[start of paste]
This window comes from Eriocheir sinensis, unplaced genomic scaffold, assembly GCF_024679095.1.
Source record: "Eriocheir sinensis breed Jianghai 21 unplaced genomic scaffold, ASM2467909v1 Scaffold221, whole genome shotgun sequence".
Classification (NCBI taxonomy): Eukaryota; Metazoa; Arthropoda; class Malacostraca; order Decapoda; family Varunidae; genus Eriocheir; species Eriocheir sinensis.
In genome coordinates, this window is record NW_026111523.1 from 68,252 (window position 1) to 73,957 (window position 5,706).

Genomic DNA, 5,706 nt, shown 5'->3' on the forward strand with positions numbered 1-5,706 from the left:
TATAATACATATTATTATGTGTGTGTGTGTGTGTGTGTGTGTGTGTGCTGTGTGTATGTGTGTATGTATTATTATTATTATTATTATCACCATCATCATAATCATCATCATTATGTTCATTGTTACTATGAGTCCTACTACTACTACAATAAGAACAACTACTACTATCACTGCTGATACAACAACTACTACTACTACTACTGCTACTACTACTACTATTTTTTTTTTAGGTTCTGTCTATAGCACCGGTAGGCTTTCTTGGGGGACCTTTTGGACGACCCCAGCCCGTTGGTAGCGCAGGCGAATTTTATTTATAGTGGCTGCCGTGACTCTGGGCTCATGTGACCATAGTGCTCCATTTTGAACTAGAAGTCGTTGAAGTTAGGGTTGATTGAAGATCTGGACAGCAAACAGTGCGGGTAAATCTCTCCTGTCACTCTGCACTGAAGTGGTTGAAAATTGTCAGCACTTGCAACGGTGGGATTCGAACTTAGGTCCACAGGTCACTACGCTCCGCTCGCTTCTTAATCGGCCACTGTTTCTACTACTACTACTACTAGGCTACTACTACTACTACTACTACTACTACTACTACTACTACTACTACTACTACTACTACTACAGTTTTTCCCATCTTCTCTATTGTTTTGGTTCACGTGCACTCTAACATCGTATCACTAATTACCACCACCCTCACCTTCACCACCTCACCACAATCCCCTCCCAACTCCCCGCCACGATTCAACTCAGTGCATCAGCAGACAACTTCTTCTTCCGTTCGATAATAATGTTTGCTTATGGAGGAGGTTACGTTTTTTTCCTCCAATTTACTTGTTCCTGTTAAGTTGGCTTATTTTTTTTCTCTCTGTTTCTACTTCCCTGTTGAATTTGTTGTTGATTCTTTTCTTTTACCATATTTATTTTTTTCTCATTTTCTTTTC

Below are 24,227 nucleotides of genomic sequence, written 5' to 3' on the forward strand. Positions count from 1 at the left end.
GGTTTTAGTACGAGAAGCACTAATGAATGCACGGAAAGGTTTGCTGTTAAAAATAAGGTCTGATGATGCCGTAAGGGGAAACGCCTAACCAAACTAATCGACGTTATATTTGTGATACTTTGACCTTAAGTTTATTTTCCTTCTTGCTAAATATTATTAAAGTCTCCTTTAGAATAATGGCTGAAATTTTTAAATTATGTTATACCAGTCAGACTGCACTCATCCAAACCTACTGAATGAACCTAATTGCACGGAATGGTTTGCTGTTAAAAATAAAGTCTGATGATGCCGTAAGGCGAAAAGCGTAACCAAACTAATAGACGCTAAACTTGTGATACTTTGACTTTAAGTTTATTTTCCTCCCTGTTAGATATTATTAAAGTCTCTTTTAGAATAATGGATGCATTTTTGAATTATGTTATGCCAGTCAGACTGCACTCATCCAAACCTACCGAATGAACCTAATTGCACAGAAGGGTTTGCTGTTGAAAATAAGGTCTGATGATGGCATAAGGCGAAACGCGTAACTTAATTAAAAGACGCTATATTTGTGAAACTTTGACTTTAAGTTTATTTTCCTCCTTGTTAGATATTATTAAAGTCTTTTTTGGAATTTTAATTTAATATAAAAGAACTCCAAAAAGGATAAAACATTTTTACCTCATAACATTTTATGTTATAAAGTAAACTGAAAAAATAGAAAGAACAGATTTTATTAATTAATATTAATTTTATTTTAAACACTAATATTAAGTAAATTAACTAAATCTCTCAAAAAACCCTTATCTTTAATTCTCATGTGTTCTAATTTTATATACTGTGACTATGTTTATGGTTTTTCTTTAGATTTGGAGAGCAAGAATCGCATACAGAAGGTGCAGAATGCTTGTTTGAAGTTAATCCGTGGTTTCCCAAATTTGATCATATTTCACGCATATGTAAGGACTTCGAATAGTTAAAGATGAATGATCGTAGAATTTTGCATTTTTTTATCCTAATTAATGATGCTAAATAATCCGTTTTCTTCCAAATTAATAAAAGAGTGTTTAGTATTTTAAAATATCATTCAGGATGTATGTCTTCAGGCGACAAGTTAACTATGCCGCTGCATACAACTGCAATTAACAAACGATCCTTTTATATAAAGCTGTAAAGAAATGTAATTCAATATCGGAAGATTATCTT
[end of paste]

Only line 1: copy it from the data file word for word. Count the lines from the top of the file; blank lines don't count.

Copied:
This window comes from Eriocheir sinensis, unplaced genomic scaffold, assembly GCF_024679095.1.